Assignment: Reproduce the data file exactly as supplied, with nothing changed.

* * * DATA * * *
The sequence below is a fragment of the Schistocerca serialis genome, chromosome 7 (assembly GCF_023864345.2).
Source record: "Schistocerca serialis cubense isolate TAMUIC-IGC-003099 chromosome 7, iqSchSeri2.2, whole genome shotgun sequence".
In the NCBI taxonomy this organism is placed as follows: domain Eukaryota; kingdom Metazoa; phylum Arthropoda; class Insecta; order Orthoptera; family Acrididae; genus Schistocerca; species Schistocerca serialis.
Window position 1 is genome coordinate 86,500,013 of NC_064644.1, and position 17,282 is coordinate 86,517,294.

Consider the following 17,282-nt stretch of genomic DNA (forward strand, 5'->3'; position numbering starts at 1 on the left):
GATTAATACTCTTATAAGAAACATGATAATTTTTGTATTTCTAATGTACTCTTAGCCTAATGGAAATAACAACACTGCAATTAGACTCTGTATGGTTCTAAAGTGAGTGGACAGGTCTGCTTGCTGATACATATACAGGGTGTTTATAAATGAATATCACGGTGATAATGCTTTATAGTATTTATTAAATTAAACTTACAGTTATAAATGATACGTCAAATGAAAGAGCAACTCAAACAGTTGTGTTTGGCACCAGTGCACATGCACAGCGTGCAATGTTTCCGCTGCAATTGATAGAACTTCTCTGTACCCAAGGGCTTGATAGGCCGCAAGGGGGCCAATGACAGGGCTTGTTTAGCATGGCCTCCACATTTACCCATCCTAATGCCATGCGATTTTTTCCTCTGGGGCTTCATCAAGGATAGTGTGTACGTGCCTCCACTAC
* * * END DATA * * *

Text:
The sequence below is a fragment of the Schistocerca serialis genome, chromosome 7 (assembly GCF_023864345.2).
Source record: "Schistocerca serialis cubense isolate TAMUIC-IGC-003099 chromosome 7, iqSchSeri2.2, whole genome shotgun sequence".
In the NCBI taxonomy this organism is placed as follows: domain Eukaryota; kingdom Metazoa; phylum Arthropoda; class Insecta; order Orthoptera; family Acrididae; genus Schistocerca; species Schistocerca serialis.
Window position 1 is genome coordinate 86,500,013 of NC_064644.1, and position 17,282 is coordinate 86,517,294.

Consider the following 17,282-nt stretch of genomic DNA (forward strand, 5'->3'; position numbering starts at 1 on the left):
GATTAATACTCTTATAAGAAACATGATAATTTTTGTATTTCTAATGTACTCTTAGCCTAATGGAAATAACAACACTGCAATTAGACTCTGTATGGTTCTAAAGTGAGTGGACAGGTCTGCTTGCTGATACATATACAGGGTGTTTATAAATGAATATCACGGTGATAATGCTTTATAGTATTTATTAAATTAAACTTACAGTTATAAATGATACGTCAAATGAAAGAGCAACTCAAACAGTTGTGTTTGGCACCAGTGCACATGCACAGCGTGCAATGTTTCCGCTGCAATTGATAGAACTTCTCTGTACCCAAGGGCTTGATAGGCCGCAAGGGGGCCAATGACAGGGCTTGTTTAGCATGGCCTCCACATTTACCCATCCTAATGCCATGCGATTTTTTCCTCTGGGGCTTCATCAAGGATAGTGTGTACGTGCCTCCACTAC